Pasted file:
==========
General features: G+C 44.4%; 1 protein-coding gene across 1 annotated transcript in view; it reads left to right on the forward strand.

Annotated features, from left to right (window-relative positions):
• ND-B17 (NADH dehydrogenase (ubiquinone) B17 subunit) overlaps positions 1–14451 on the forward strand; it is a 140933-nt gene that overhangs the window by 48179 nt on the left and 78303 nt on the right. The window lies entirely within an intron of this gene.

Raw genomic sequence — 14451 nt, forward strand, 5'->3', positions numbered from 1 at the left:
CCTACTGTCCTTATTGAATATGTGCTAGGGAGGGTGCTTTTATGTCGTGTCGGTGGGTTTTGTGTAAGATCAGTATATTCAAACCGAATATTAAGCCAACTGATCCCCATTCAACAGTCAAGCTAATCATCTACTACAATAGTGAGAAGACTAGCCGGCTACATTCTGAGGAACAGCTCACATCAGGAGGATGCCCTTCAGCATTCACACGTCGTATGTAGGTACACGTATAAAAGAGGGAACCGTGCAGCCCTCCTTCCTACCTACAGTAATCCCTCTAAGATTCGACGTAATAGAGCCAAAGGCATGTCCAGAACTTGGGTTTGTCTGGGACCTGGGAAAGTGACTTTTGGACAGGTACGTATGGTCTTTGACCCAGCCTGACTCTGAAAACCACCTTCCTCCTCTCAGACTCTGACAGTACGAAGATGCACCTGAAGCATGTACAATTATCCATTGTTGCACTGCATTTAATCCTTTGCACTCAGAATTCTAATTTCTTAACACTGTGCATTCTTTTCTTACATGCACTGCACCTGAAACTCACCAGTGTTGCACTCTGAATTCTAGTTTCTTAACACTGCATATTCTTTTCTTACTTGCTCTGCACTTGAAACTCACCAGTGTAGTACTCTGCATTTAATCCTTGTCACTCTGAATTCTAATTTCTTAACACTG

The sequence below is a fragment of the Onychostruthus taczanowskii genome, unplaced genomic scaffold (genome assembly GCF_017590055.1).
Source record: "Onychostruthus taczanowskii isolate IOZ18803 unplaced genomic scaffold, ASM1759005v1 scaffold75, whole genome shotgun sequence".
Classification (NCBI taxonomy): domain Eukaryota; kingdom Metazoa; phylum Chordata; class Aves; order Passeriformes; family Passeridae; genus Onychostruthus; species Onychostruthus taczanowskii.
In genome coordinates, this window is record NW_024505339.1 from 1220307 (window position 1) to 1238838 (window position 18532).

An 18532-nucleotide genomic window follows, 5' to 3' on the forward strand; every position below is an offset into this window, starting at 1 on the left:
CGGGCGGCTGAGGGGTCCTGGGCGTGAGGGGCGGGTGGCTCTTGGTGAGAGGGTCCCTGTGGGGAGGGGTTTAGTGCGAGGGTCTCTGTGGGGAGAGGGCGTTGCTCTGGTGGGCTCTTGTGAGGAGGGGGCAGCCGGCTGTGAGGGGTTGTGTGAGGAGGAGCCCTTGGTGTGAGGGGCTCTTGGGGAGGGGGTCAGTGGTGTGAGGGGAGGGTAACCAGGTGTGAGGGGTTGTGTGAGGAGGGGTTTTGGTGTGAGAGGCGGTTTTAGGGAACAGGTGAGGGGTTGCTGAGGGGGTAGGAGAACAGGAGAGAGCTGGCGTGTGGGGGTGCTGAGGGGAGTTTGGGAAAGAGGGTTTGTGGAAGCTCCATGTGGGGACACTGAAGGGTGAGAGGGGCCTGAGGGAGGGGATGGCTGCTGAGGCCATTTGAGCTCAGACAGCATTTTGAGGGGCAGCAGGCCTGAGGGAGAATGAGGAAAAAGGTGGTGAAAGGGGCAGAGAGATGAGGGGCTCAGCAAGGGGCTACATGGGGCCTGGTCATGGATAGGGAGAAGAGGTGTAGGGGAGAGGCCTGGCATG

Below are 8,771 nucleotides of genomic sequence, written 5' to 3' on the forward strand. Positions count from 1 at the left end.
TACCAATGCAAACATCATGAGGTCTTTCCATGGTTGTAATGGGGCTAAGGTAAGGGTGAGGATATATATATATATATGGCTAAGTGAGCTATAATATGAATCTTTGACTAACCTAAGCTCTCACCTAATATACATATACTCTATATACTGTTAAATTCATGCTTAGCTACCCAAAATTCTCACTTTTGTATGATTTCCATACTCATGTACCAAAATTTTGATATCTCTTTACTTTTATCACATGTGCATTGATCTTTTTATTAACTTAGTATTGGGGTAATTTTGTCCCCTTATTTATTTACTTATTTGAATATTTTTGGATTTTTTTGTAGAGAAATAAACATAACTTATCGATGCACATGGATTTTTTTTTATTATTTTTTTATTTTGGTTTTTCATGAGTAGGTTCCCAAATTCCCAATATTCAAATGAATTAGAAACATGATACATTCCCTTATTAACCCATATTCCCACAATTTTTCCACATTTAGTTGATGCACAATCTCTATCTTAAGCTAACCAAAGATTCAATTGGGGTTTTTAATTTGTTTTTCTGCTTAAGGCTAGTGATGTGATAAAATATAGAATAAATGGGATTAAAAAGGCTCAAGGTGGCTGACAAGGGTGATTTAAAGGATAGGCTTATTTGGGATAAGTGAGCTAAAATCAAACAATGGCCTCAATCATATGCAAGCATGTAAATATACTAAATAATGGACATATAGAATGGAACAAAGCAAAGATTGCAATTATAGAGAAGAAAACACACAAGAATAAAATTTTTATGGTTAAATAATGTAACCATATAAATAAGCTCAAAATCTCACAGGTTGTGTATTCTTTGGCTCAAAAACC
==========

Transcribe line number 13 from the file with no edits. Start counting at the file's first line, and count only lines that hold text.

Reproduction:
TACCAATGCAAACATCATGAGGTCTTTCCATGGTTGTAATGGGGCTAAGGTAAGGGTGAGGATATATATATATATATGGCTAAGTGAGCTATAATATGAATCTTTGACTAACCTAAGCTCTCACCTAATATACATATACTCTATATACTGTTAAATTCATGCTTAGCTACCCAAAATTCTCACTTTTGTATGATTTCCATACTCATGTACCAAAATTTTGATATCTCTTTACTTTTATCACATGTGCATTGATCTTTTTATTAACTTAGTATTGGGGTAATTTTGTCCCCTTATTTATTTACTTATTTGAATATTTTTGGATTTTTTTGTAGAGAAATAAACATAACTTATCGATGCACATGGATTTTTTTTTATTATTTTTTTATTTTGGTTTTTCATGAGTAGGTTCCCAAATTCCCAATATTCAAATGAATTAGAAACATGATACATTCCCTTATTAACCCATATTCCCACAATTTTTCCACATTTAGTTGATGCACAATCTCTATCTTAAGCTAACCAAAGATTCAATTGGGGTTTTTAATTTGTTTTTCTGCTTAAGGCTAGTGATGTGATAAAATATAGAATAAATGGGATTAAAAAGGCTCAAGGTGGCTGACAAGGGTGATTTAAAGGATAGGCTTATTTGGGATAAGTGAGCTAAAATCAAACAATGGCCTCAATCATATGCAAGCATGTAAATATACTAAATAATGGACATATAGAATGGAACAAAGCAAAGATTGCAATTATAGAGAAGAAAACACACAAGAATAAAATTTTTATGGTTAAATAATGTAACCATATAAATAAGCTCAAAATCTCACAGGTTGTGTATTCTTTGGCTCAAAAACC